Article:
For all the other sharkweek fanboys, there’s not much more I need to add about chumming. You take fish blood and guts, mash them up, and dump ’em in the water for the sharks to get. Actually, that was what I THOUGHT chumming was, based on Shark Week viewing. It turns out that it actually has to do more with the oils of the fish than of the blood. So as we drive around, there’s a guy who stands on the back, mashing up this nasty container of fish remains, and he mixes them up, dumps water in them, and lets that out to see, as it spreads the fish oil around. It worked… eventually!
While we were chumming, we put on our wet suits. Putting on a damp wetsuit when it is really cold outside kinda sucks. And while we were out on the water for about three hours, it took us some time to find any sharks… So we all hung around on the boat, waiting for sharks in our super freezing cold wet suits. Also, if you are prone to sea sickness, you better get some meds in advance. We had multiple yackers off the side of the boat (maybe they helped with the chumming), and the swells were huge. I think our swells were especially large due to it being stormy the previous few days, but I think you should expect there to be a good amount of action on the water, just in case.
So we waited… and waited… People were calling for sharks like dogs: “Here, Sharky Sharky! Here, Sharky!” I’m not sure if those helped, but all of a sudden, there it was. A huge great white shark was swimming right in front of our cage. The crew got excited, and they had the first group of people jump into the cage. That shark eventually got bored and left, but we ended up getting five more! We saw a total of six sharks. I think the best way to show you what we experienced is with a video I put together. See below:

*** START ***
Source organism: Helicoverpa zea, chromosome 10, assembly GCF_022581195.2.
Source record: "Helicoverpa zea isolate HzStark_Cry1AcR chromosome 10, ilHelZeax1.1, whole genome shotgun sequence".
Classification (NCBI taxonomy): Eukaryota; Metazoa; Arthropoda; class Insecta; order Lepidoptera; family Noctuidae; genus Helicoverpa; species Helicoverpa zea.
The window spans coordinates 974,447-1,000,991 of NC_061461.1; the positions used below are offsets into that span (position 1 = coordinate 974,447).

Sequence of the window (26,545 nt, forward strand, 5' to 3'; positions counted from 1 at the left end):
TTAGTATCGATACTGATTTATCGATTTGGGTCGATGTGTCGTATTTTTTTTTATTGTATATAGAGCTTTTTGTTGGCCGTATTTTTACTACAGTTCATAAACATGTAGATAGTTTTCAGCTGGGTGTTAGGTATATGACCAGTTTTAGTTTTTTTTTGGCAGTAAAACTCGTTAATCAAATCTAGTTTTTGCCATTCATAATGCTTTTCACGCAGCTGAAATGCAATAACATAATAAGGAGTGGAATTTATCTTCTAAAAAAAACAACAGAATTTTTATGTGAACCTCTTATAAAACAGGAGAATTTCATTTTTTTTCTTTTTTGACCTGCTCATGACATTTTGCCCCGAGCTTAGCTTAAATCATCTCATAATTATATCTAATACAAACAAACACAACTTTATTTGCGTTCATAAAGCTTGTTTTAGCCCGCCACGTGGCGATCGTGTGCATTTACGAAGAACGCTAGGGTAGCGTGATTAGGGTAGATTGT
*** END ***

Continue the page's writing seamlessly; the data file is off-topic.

The underwater visibility was weak, given that there was a recent storm, so perhaps I’ll go shark cage diving again in a place like Hawaii or Mexico where there’s better visibility, but it was an absolute thrill to see great white sharks up close. Of the six sharks we saw, our guide told us that the largest was about fifteen feet in length. That is RIDICULOUS. Just seeing how large a great white shark’s jaws are right in front of our faces was such a rush. Some great whites can get as large as 30 feet. It must be pretty crazy to see one of those up close and personal. Here are some pictures from our trip:
What a day! The sharks were amazing. When we got back, we changed into warmer, dryer clothes, and we watched a video of some action of the day. They also served us a hot lunch. On the drive back to Cape Town, we stopped at a viewing spot to see some whales. Sure enough, we saw some. I didn’t get any pics of the whales, but I did get some beautiful pictures of the South African coastline. The following two pics are clickable, if you would like the high-resolution versions.
If you’re in Cape Town, do yourself a favor and jump in the water with great white sharks. I’m so happy to say that I have finally seen these animals up close and personal, and I’ll never forget the moment. Hopefully I’ll be able to do it again some day, but if not, at least I did it once :-).